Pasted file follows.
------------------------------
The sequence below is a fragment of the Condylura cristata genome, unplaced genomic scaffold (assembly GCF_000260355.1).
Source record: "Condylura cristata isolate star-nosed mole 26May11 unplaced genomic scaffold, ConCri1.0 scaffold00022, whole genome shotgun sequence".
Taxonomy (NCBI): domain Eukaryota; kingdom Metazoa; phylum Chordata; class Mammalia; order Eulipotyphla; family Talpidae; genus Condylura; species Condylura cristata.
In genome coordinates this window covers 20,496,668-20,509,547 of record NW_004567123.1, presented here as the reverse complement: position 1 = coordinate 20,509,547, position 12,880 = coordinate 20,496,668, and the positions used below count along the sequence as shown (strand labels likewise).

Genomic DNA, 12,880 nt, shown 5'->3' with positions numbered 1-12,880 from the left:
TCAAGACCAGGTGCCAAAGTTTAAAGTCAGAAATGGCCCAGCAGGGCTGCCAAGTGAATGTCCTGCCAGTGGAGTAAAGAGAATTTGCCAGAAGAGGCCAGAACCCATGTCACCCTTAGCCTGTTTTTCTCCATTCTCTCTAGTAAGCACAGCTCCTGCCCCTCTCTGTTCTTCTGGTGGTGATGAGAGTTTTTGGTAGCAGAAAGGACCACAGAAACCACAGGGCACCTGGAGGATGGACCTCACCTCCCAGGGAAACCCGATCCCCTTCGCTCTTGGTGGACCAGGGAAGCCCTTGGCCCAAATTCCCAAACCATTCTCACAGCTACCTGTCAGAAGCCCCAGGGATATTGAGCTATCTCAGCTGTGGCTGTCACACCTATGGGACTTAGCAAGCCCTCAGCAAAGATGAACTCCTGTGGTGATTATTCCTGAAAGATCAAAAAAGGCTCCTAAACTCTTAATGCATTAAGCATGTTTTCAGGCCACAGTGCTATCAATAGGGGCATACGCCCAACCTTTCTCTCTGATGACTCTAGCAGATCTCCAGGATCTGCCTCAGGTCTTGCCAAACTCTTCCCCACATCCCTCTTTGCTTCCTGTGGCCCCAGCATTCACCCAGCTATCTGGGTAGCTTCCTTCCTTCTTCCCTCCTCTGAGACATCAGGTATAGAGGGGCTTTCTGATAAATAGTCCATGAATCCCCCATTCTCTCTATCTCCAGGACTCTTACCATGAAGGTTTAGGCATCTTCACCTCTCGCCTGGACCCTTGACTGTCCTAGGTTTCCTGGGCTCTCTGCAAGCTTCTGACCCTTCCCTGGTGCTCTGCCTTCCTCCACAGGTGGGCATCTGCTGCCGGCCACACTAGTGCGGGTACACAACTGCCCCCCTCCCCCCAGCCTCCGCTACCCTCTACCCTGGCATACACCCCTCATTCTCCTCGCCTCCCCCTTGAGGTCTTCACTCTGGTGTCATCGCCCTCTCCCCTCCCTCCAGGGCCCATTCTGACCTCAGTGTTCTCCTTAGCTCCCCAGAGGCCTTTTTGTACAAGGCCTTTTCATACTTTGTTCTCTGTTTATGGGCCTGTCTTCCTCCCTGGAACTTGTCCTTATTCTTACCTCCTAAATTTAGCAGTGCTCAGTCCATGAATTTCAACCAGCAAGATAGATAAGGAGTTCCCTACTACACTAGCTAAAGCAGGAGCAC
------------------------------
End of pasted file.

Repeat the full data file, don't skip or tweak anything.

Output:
The sequence below is a fragment of the Condylura cristata genome, unplaced genomic scaffold (assembly GCF_000260355.1).
Source record: "Condylura cristata isolate star-nosed mole 26May11 unplaced genomic scaffold, ConCri1.0 scaffold00022, whole genome shotgun sequence".
Taxonomy (NCBI): domain Eukaryota; kingdom Metazoa; phylum Chordata; class Mammalia; order Eulipotyphla; family Talpidae; genus Condylura; species Condylura cristata.
In genome coordinates this window covers 20,496,668-20,509,547 of record NW_004567123.1, presented here as the reverse complement: position 1 = coordinate 20,509,547, position 12,880 = coordinate 20,496,668, and the positions used below count along the sequence as shown (strand labels likewise).

Genomic DNA, 12,880 nt, shown 5'->3' with positions numbered 1-12,880 from the left:
TCAAGACCAGGTGCCAAAGTTTAAAGTCAGAAATGGCCCAGCAGGGCTGCCAAGTGAATGTCCTGCCAGTGGAGTAAAGAGAATTTGCCAGAAGAGGCCAGAACCCATGTCACCCTTAGCCTGTTTTTCTCCATTCTCTCTAGTAAGCACAGCTCCTGCCCCTCTCTGTTCTTCTGGTGGTGATGAGAGTTTTTGGTAGCAGAAAGGACCACAGAAACCACAGGGCACCTGGAGGATGGACCTCACCTCCCAGGGAAACCCGATCCCCTTCGCTCTTGGTGGACCAGGGAAGCCCTTGGCCCAAATTCCCAAACCATTCTCACAGCTACCTGTCAGAAGCCCCAGGGATATTGAGCTATCTCAGCTGTGGCTGTCACACCTATGGGACTTAGCAAGCCCTCAGCAAAGATGAACTCCTGTGGTGATTATTCCTGAAAGATCAAAAAAGGCTCCTAAACTCTTAATGCATTAAGCATGTTTTCAGGCCACAGTGCTATCAATAGGGGCATACGCCCAACCTTTCTCTCTGATGACTCTAGCAGATCTCCAGGATCTGCCTCAGGTCTTGCCAAACTCTTCCCCACATCCCTCTTTGCTTCCTGTGGCCCCAGCATTCACCCAGCTATCTGGGTAGCTTCCTTCCTTCTTCCCTCCTCTGAGACATCAGGTATAGAGGGGCTTTCTGATAAATAGTCCATGAATCCCCCATTCTCTCTATCTCCAGGACTCTTACCATGAAGGTTTAGGCATCTTCACCTCTCGCCTGGACCCTTGACTGTCCTAGGTTTCCTGGGCTCTCTGCAAGCTTCTGACCCTTCCCTGGTGCTCTGCCTTCCTCCACAGGTGGGCATCTGCTGCCGGCCACACTAGTGCGGGTACACAACTGCCCCCCTCCCCCCAGCCTCCGCTACCCTCTACCCTGGCATACACCCCTCATTCTCCTCGCCTCCCCCTTGAGGTCTTCACTCTGGTGTCATCGCCCTCTCCCCTCCCTCCAGGGCCCATTCTGACCTCAGTGTTCTCCTTAGCTCCCCAGAGGCCTTTTTGTACAAGGCCTTTTCATACTTTGTTCTCTGTTTATGGGCCTGTCTTCCTCCCTGGAACTTGTCCTTATTCTTACCTCCTAAATTTAGCAGTGCTCAGTCCATGAATTTCAACCAGCAAGATAGATAAGGAGTTCCCTACTACACTAGCTAAAGCAGGAGCAC